robust lunar surface program, not tie it all up in fixed costs associated with producing and operating that system that gets us there. Life cycle costs are a key focus of this program. So I have and will continue to make choices on program content that may not seem the most expedient just in terms of the design of a rocket but they are the best choice for the overall life cycle costs of the program.
Will Orion be cheaper per flight than shuttle?
If it’s not, we’ve done something wrong. The substantial fixed costs associated with the space shuttle program were set in motion by compromises made in the 1970s. What we are trying our best to do with Orion and Ares is set the program up right and not make compromises that we are going to live with for a generation. That’s where the additional money would help.
What kind of compromises might an inadequate budget force you to make on Orion and Ares?
I wouldn’t be able to design in as many operational features, such as making systems at Kennedy Space Center better able to handle this hardware, stack it, check it out and operate it. One of the things that makes the shuttle so expensive is the turnaround and refurbishment of the hardware. There was not enough money at the time to avoid some of the compromises that went into designing the maintenance and operations end.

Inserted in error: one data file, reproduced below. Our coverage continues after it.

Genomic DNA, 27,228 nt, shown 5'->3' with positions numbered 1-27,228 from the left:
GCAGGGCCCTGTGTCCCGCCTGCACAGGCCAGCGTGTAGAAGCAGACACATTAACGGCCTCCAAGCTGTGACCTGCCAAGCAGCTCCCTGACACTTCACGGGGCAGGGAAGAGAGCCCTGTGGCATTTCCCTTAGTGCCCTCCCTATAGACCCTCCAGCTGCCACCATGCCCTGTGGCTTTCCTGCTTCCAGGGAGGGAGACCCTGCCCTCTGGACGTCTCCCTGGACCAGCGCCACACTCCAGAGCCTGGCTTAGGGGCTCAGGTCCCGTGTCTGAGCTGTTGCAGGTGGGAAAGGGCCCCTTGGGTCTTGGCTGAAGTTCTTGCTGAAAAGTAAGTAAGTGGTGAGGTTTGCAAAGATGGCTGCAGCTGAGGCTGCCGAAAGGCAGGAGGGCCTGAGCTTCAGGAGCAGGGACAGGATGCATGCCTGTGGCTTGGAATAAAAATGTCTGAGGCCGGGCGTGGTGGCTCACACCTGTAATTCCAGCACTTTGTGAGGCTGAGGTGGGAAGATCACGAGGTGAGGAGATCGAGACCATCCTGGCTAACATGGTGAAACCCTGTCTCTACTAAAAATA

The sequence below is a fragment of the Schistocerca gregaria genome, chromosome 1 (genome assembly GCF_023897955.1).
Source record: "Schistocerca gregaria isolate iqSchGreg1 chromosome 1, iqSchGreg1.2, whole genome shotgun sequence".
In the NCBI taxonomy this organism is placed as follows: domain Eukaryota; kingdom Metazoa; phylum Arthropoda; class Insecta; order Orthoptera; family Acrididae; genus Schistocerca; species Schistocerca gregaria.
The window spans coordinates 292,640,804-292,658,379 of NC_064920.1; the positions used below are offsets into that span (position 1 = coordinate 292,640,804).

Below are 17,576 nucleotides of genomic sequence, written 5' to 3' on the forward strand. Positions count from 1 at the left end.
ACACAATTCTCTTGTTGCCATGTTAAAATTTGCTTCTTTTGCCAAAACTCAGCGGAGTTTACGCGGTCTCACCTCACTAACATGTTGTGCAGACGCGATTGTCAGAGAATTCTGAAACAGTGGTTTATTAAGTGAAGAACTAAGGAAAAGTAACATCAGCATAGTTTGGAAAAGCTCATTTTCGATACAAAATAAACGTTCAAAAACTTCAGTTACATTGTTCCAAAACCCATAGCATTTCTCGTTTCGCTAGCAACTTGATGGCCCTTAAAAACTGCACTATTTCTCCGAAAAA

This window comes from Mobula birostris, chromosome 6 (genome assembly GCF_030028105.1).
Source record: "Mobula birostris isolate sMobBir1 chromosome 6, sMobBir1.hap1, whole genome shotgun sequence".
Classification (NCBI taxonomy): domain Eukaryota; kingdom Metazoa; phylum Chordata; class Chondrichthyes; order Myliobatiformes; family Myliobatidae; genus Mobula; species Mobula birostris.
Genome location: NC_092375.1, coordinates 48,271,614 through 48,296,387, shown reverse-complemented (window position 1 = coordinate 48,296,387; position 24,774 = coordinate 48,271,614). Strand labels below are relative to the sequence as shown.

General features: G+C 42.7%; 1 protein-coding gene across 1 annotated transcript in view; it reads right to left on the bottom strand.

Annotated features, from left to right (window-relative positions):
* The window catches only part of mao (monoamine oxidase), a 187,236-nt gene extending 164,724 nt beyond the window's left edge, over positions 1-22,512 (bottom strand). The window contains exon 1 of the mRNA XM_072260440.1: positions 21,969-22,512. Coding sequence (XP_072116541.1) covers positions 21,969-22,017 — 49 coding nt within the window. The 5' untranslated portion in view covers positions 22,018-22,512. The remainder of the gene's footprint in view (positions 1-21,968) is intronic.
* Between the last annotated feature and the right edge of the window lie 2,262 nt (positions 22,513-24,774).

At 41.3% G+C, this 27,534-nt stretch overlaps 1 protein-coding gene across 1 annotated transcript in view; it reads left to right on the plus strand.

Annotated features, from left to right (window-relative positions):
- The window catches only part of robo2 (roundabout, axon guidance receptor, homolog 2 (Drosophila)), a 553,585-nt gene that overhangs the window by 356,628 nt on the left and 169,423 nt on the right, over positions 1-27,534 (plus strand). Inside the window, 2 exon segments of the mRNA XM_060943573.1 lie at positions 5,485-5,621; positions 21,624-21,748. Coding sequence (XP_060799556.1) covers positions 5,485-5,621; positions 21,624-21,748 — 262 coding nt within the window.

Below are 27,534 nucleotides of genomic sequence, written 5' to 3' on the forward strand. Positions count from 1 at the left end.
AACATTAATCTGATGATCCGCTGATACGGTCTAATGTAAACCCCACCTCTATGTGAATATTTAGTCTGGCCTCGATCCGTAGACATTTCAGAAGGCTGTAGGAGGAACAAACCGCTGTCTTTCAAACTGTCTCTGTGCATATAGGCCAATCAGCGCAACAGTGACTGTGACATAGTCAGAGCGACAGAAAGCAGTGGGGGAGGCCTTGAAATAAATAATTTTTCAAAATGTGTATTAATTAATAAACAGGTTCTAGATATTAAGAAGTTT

To give you one example,
I have to make some design choices very soon on the Ares mobile launch platform.
The baseline we’ve budgeted for is a very basic mobile launcher with a tower. If I can find more money, I will design a mobile launcher that will require less effort to refurbish between missions. But that’s not part of the baseline right now. Folks need to understand that the designs are progressing here, for both Orion, Ares and the systems that will support them. This isn’t just a view graph exercise like it was a year and a half ago.
NASA plans to give some company $175 million next year to help it build and demonstrate a commercial alternative to Orion and Ares. Why not put that money into Constellation instead?
While I could certainly put it to good use, the amount of money NASA plans to award under the Commercial Orbital Transportation Systems (COTS) demonstration program is not going to solve my problems. And there’s enough potential in what COTS could do for us that it’s worth seeing if we can make that happen.